Honourable Ministers
Distinguished Colleagues
Your Excellencies Ambassadors and Plenipotentiaries
Ladies and Gentlemen

On behalf of the Government and people of St. Lucia and of all the nations of the Caribbean region – and indeed on my own behalf – I welcome you to the 95th Session of the ACP Council of Ministers. Meeting in this warm and pleasant land of Vanuatu is quite an uplifting experience indeed. On behalf of everyone assembled here today, I would like to express our gratitude to the Government and people of Vanuatu who have done their utmost to put at our disposal all such excellent facilities to ensure the success of this meeting.

Colleagues, as we all know, solidarity is one of the foundational principles underpinning the spirit of the ACP family of nations. In making this long journey to these far-off islands of the seas, we are reaffirming once more our deep sense of collective solidarity. I congratulate you all.

Like my own Caribbean region, the Pacific Islands face unique challenges; challenges deriving from geography and the constraints of size. We are mostly islands, some of which are remote and constrained by small size and limited resources and subject to the buffetings of sea waves and the anger of the gods as manifested in rising water levels, tornadoes and rainstorms.

I am delighted to note that despite all these constraints, a good number of our Small Island Developing States are registering major strides in terms of economic development. For those of us who are visiting these shores for the very first time, we note the great strides that have been made in building the domestic infrastructure and in the development of tourism and other key economic sectors.

Honourable Ministers, we meet at a time of ferment in international economic relations. What has been termed the Great Recession has taken its toll on national economies in rich and low-income countries alike. In North America, Europe and the rest of the advanced industrial economies, recovery has been rather painfully slow. The impact is being felt in many of our ACP economies in terms of reduced tourism income and earnings from remittances from nationals working abroad. At the same time, we are encouraged by the resilience of our countries. We are gradually seeing the return to growth in several of our countries, especially in Africa.

Ladies and Gentlemen, it is salutary that democracy is also being consolidated in a good many of our countries, in spite the obvious challenges. Speaking for the Caribbean, I am happy to note that democracy is taking deep roots in our political culture. Our biggest challenge is to expand the possibility frontiers of welfare and to generate jobs for our teeming youths. Equally crucial is confronting the challenge of Climate Change and the risks posed by natural disasters such as hurricanes, tornadoes and the likes.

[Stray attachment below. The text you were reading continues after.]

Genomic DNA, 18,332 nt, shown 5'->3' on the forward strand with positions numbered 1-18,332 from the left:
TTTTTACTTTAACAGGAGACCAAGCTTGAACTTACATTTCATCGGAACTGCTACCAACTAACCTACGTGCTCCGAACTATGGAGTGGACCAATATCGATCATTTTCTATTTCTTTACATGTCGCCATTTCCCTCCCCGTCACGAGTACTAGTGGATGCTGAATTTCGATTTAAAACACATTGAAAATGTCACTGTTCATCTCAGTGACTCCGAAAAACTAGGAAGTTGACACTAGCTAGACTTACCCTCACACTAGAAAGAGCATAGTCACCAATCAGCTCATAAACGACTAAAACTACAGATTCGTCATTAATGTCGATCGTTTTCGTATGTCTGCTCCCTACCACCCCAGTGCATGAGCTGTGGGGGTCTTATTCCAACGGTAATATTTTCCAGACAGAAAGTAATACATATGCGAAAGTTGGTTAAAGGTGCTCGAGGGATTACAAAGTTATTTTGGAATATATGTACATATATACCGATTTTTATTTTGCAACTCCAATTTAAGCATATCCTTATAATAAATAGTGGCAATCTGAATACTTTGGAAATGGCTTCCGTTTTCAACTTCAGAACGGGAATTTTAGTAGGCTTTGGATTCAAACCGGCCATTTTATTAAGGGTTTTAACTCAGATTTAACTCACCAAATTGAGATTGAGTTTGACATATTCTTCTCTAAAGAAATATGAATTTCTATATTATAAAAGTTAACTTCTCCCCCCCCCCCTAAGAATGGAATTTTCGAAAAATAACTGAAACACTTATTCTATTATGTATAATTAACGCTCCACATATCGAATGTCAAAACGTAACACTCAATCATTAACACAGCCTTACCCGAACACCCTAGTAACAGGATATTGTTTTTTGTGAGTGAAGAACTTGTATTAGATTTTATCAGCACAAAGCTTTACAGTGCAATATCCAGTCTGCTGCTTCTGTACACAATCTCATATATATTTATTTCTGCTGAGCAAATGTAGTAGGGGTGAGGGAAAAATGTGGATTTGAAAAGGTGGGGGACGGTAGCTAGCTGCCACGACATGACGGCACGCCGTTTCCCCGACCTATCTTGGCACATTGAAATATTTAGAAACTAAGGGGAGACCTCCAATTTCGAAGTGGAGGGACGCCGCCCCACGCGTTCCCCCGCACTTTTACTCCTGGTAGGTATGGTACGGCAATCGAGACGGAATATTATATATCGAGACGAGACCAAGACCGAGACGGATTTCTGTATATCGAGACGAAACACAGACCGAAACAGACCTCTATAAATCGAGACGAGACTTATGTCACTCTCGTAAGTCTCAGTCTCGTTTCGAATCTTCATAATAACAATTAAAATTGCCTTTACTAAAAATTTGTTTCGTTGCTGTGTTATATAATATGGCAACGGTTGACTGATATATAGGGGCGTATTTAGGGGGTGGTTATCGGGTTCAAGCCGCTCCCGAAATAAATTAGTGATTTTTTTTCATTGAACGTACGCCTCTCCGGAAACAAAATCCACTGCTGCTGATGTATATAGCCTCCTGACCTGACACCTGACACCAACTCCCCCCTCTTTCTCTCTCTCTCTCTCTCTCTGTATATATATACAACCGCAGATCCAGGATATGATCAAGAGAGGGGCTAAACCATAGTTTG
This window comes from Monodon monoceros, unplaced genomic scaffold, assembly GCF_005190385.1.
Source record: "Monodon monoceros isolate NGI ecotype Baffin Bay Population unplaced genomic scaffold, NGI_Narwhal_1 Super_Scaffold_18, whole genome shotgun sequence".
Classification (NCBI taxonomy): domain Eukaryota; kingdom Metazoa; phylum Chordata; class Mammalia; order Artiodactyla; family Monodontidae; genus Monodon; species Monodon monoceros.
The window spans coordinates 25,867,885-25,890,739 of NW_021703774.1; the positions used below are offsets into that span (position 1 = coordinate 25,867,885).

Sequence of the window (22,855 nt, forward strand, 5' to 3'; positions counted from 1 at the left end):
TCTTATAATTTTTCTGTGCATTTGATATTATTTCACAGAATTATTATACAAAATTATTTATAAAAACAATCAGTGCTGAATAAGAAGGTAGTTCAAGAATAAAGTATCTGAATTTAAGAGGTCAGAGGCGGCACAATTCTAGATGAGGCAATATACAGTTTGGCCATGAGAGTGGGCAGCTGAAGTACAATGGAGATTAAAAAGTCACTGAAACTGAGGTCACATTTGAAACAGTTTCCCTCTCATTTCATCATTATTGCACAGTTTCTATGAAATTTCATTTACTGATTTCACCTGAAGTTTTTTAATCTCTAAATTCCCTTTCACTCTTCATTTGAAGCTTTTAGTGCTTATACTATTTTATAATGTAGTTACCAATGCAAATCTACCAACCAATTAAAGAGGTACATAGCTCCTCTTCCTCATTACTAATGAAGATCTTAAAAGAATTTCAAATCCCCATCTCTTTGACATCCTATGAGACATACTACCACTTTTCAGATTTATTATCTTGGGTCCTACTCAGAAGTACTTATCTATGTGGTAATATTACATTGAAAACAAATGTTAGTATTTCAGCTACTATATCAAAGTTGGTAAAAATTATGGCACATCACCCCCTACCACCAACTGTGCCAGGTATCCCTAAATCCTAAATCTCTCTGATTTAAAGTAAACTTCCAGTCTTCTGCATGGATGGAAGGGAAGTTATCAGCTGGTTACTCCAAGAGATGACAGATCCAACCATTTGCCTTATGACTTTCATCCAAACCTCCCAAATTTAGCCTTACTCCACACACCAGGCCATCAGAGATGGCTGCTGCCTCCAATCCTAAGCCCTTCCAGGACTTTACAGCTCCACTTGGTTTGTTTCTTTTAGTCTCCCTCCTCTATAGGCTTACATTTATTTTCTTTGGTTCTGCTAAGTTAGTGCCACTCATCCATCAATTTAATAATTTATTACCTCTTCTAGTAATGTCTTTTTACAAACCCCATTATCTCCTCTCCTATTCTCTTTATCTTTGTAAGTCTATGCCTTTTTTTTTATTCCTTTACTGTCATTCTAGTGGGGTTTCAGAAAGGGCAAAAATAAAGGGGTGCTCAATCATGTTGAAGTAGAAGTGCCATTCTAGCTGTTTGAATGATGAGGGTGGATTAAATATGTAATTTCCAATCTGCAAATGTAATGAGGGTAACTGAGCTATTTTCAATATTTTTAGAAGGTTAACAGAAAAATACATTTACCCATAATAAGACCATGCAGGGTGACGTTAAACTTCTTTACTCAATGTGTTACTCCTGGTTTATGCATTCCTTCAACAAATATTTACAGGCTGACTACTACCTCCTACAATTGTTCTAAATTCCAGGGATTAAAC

For all our ACP nations, our biggest challenge is to address our global marginality in trade, development and international finance. I believe that our continuing engagement with Europe within the framework of the Cotonou Agreement is a part and parcel of strengthening our integration into the global economy on the basis of equity and international social justice.

Distinguished Ladies and Gentlemen, if history is any guide, our relations with Europe are likely to endure in the years ahead. But I hasten that we cannot continue to take those relations for granted. Europe itself is changing both in terms of geopolitical priorities and institutional architecture. This makes it all the more pressing that we explore all the possibilities of reinventing the ACP as a group and ensuring a more solid basis for our relationship with the EU. Equally imperative is the need to diversify our international economic relations by exploring South-South linkages with the BRICS and other emerging economic powers.

This 95th Session of the Council of Ministers has several important items on the Agenda. Not least are the prolonged negotiations on the Economic Partnership Agreement with Europe, which are yet to be finalised with Africa and the Pacific. Equally important is the building of a common position with our EU partners on the impending Rio+20 Conference. Among the other issues are the exploration of alternative scenarios and institutional reinvention of the ACP and developing a common position on a successor to the Tenth European Development Fund. We also have to forge a common front so we can speak with one voice with our EU colleagues at the Joint Council.

Honourable Ministers, it goes without saying that most of us attend these meetings with strong briefings from our home governments. We all have duties to defend our national interests and to promote the perspectives of our home governments. But I hope we shall also bear in mind that, ultimately, politics is the art of the possible. We must keep ever before us a vision of the common good and our sense of collective destiny and purpose. To be able to shift your position – to be flexible – is not a sign of weakness. Rather, it is a sign of moral courage and political sagacity. Working together in unity and trust, I believe we can achieve a great deal in the next couple of days. Let us therefore march together in solidarity and hope.

I thank you for your kind attention.

Hon Alva Baptiste
Minister of Foreign Affairs, International Trade and Civil Aviation of St Lucia
President of the ACP Council of Ministers